Though the sky was streaked with clouds, Bad Wolf Bay was bright with the sun. Rose Tyler was cold. A chill wind was blowing in from the endless, desolate waves of the sea, but the cold Rose felt was the numbing iciness of her soul sinking and her heart breaking. Again.
She had been aglow with warmth and hope and love and triumph. She had used the broken, jagged pieces of her spirit to fuel her indomitable fire, to persevere against all obstacles and all impossibilities, and to win her way back to her Doctor. No power in all the multiple universes could stop her from being reunited forever with her soul mate, but somehow, again, she was losing him. Her mind clawed and grasped for any shred of hope, tore and screamed against the futility of it all
The Doctor’s other self, his copy, his shadow, his newly born human form, leaned into her, his soft mouth pressing so slightly against her ear. Shivers ran down her neck at the sensation of his sweet, tickling breath, and he whispered those never heard words that had haunted her dreams for a seeming eternity.
“Rose Tyler. I love you.”
Her soul mate. A different vessel, perhaps, but the same memories, the same feelings, the same desires. The same soul. He would love her forever, grow old with her, and they would be happy until their dying breaths. And he needed her. He needed her to mend his broken psyche, to make him a better man. It would do. It would more than do.
* * * * * *
He lay on his back, the firmness of the grass and earth a comforting but cold cradle as he gazed up at the stars. There were a few differences between these points of light and those he knew from the parallel universe he originated from, but the similarities were numerous enough to serve as constant reminders of his travels and adventures through all of space and time. These travels and adventures were not his own, but those of his other, true self. They belonged to the last of the Time Lords; to the Doctor. But he remembered them all as though the time had been his own. His enemies, his friends, the wondrous worlds and universes and times he had moved through like a mote of dust that left ever-expanding ripples in its wake. These moments burned in him like raging stars, like sharp points of light that eternally adorned the dark vastness of his essential self.
But that had been years ago. Years that felt like a blink to his centuries old mind housed in a frighteningly mortal and decaying body, but years none-the-less.
Her voice called to him from the front door, lilting, as usual, with flirty playfulness.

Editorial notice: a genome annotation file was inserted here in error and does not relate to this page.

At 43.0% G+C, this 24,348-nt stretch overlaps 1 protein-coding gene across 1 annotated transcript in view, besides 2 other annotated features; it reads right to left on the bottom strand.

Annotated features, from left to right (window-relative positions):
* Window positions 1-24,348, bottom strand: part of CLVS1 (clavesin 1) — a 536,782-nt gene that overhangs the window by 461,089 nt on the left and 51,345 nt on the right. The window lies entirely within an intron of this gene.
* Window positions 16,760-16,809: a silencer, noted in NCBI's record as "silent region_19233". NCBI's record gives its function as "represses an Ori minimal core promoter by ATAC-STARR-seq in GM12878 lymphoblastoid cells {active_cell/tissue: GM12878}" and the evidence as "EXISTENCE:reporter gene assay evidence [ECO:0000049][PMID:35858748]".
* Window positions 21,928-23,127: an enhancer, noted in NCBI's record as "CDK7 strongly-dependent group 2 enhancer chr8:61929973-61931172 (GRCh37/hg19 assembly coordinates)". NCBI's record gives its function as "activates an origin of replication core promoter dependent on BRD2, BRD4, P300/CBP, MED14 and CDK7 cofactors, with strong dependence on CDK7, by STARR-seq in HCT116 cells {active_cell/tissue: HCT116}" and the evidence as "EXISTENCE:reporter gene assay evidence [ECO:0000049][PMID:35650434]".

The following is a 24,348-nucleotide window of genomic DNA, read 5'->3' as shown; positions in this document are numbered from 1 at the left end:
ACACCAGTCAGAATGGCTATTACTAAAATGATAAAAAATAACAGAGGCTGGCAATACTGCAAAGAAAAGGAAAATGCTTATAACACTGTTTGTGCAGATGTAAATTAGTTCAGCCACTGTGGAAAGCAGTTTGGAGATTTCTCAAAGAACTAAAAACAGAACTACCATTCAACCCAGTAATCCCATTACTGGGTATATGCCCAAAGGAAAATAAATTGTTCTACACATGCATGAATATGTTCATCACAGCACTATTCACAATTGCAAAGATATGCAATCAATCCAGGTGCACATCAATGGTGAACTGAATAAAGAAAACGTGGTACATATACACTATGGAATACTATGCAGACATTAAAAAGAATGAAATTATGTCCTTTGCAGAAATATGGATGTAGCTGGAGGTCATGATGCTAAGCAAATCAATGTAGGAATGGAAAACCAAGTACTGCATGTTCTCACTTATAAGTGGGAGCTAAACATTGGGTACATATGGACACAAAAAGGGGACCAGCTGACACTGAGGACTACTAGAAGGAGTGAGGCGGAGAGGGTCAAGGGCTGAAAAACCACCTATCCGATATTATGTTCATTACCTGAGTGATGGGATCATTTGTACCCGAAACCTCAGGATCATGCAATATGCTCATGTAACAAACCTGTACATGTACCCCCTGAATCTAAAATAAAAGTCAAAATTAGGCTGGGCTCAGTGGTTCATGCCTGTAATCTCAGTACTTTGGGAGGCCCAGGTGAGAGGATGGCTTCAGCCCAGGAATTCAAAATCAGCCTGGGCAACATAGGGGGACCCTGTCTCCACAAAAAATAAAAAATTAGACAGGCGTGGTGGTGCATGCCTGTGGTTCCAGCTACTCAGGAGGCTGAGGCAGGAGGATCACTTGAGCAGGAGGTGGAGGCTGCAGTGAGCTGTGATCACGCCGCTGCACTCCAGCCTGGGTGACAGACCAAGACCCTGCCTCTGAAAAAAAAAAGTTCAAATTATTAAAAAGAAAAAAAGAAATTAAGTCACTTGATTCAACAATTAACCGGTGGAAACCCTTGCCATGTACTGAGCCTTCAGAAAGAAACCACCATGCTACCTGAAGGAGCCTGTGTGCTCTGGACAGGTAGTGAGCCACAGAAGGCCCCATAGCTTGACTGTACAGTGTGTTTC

“You comin’ in, Mr. Smith? Mum’s got supper on.”
Within an imperceptible instant, with the reflexive ease of constant practice, his memories flashed back, rewinding in a blur through the days, nights and years of his time spent with Rose Tyler on this alternate Earth. Their freelance work with Torchwood and U.N.I.T., her happiness when he accepted his teaching job, the melancholy pleasure of helping his students strive toward their dreams, laughing and playing with Jackie’s child, the hours spent entwined within Rose’s limbs and kisses, always feeding her undying passion for him. And then, finally, that moment on the shore of Bad Wolf Bay.
* * * * * *
He had known the Doctor’s thoughts as clearly as if they were being spoken aloud. He had known what the Doctor was asking of him through the communication of a single glance. He and the Doctor were, after all, nearly the same person.
Travelling with Rose had been a balm to his loneliness and guilt. She was brave, and young, and fun, and she had allowed him to sometimes forget the weight of his past. She had made it easy for him to sometimes pretend that he was carefree and happy, and he had missed that when she was gone, and he had felt guilty about losing her, and truly happy at finding her again.
But standing at Bad Wolf Bay, seeing her pain and her hurt, he acutely felt and understood the terrible damage he had done to her. While he had been playing at forgetting, she had been falling in love. He had, of course, always known this, but he had also believed she would eventually come to her senses and move on. Yet here she was, willing to kick a hole through the universes to be with him. She would break before allowing herself to truly say goodbye. She was too far gone to survive this and maintain any sense of true happiness, and she did, at the very least, deserve to be happy.
So the Doctor had asked his human self to make a sacrifice for the sake of poor, sweet, simple, lovesick Rose. The Doctor had caused such damage to his friends over the centuries, but at least the Doctor’s human self was in a unique position to mend some of the damage he had caused this one.
* * * * * *
His fleeting reverie ended. He pleasantly and lovingly called back to her.
“Be right there, luv.”
Where he should have felt the warm beating of his second heart, he felt instead a cold emptiness. The stars would never again be his. He would forever deny himself access to the threads of time and the fabric of space. It was a small sacrifice to make. This life, after all, would be over in a blink. The number of beats remaining to his single, human heart was mercifully few.
She called again from the front door.
“I love you, you know. Don’t want you ever forgetting.”
“And I love you, Rose Tyler.”
The lie always came easily. He did, after all, have centuries of practice.